Unfortunately and overwhelmingly the job-for-pay still expects the mother to show up too soon after birth, too often, too long, and with no room for the creative latitude we need. Oh and did I mention the unequal pay?! The subtle yet persistent devaluing of women who chose to mother is expressed in the inflexibility of work, in that nagging feeling that if we try to be present & proud mothers it means we’re not as worthy of that raise, that exposure, the you-name-it thing that we do, in fact, deserve.
Mothers are overworked. Some days feel brutal right? Like it’s all lack of presence and a barely hanging in there. Our time has been an interrupted and fragmented endeavor in this recent phase of human existence. For the last few centuries we’ve been making home, kindling community and nurturing family. And in the more recent past, with so many women in the paid labor force, “women still spend at least twice as much time as men doing housework and childcare, sometimes much more.” (Bridgette Schulte, The Guardian, 2019). As the emancipation of gender roles soldiers on, it’s also a scramble to redefine family.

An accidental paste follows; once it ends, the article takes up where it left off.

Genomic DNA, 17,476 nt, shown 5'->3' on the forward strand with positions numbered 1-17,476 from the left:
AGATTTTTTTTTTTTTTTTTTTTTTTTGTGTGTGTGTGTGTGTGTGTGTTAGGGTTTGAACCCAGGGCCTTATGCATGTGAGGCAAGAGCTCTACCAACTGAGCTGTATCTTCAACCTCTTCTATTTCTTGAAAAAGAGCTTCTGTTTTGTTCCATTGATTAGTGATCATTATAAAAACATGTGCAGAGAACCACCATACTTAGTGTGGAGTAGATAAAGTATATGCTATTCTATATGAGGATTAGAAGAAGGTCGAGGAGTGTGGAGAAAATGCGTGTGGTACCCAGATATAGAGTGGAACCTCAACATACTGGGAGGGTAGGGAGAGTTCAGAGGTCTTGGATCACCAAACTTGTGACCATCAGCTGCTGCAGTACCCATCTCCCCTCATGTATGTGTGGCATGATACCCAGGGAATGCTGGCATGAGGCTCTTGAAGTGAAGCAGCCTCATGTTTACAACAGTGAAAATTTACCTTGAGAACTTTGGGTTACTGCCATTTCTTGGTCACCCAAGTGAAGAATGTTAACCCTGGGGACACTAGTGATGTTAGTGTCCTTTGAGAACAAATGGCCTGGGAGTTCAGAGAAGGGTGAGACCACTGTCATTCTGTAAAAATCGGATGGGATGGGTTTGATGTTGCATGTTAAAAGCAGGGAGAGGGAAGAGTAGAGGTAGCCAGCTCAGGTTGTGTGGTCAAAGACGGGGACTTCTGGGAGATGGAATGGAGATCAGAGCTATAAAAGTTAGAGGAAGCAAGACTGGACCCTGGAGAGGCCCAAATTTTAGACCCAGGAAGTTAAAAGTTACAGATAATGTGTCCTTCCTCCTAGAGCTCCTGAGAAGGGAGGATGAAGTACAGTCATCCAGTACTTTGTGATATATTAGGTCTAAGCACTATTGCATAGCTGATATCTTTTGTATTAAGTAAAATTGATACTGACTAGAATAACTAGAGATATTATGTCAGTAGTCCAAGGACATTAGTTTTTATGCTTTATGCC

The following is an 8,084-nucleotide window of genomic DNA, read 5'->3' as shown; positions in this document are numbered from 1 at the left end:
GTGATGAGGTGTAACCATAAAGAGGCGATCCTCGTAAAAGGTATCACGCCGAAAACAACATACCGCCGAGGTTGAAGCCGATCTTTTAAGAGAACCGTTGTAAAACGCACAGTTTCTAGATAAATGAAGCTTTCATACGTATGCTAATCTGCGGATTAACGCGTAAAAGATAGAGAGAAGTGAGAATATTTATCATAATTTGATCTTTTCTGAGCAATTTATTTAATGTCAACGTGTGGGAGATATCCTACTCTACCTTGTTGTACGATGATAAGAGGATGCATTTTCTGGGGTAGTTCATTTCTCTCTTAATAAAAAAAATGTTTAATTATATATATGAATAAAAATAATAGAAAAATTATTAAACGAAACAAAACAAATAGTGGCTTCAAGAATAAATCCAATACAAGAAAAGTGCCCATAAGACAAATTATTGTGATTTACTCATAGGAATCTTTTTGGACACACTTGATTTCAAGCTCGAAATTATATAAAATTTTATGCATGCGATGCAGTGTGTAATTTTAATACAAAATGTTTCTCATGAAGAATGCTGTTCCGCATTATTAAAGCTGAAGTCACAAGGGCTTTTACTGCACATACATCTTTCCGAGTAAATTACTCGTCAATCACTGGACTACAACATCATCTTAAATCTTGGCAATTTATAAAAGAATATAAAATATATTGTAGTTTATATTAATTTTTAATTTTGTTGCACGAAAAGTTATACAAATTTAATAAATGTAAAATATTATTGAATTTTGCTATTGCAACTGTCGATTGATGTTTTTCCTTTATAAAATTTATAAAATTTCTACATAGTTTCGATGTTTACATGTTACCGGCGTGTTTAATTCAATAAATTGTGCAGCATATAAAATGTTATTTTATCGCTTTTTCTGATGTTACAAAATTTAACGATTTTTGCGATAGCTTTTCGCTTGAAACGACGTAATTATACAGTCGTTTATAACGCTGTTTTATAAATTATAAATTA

Once again managing a nonprofit organization I’ve had the fortunate experience of a very spacious and experimental board who accepted (and even celebrated) my boundaries. I applied with many caveats, with a desire to carve out work that is both meaningful and flexible. And I’m at it every day. Some days I feel like I pull off that balance thing, but most days I don’t. Yep, the road is still looking long and messy, yet I’m still happy were on it.
The nonprofit world is of course littered with mothers (and some others) working the fallacy of that part-time nonprofit job. It’s not part-time, and we all know it. It creeps up! Yet if you’re lucky to feel passionate about the work, the creeping is not as problematic. So I keep on trying.